5. Unfair Labor Practices by Management Section 8(a) of the NLRA makes it an unfair labor practice for an employer to: • Interfere with, restrain, or coerce employees in the exercise of their legal rights. • Dominate, interfere, or assist with the formation of any labor organization, including contributing financial support to it. • Encourage or discourage membership in any labor organization by discrimination in regard to hiring, tenure of employment, promotion, salary or any other term of employment. • Discharge or take any other action against an employee because he or she has filed charges or given testimony under the act. • Refuse to bargain collectively with a duly certified representative of the employees. McGraw-Hill © 2004 The McGraw-Hill Companies, Inc. All rights reserved.

  6. Unfair Labor Practices by Unions Section 8(b) of the NLRA makes it an unfair labor practice for a labor organization to: • Restrain or coerce any employee in the exercise of his or her legal rights. • Cause or attempt to cause an employer to discriminate against an employee who has chosen not to join a particular labor organization or has been denied membership in such. • Refuse to bargain collectively with an employer on behalf of the bargaining unit it is certified to represent. • Induce or attempt to induce an employer to engage in secondary boycott activities. • Require employees to become union members and then charge them excessive or discriminatory dues. • Try to make an employer compensate workers for services not performed. • Picket or threaten to picket an employer in an attempt to force the employer to recognize or bargain with a labor organization that is not the duly certified representative. McGraw-Hill © 2004 The McGraw-Hill Companies, Inc. All rights reserved.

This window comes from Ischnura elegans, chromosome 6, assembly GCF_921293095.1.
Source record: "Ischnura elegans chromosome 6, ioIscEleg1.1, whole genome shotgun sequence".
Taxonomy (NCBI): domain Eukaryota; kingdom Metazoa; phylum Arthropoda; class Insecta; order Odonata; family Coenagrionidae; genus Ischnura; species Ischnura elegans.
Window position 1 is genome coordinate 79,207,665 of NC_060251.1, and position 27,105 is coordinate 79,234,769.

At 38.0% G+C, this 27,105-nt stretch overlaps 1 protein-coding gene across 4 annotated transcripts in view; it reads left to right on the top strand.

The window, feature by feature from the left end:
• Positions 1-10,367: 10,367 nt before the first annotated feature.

7. National Labor Relations Board (NLRB) The primary obligations of the NLRB are: • To designate appropriate bargaining units of workers (deciding which workers have sufficient community of interest so that their needs can best be acknowledged and so that collective bargaining is efficient for the employer and the union). • To conduct elections for union representation. • To certify the results of such elections. • To investigate, prosecute and adjudicate charges of unfair labor practices. McGraw-Hill © 2004 The McGraw-Hill Companies, Inc. All rights reserved.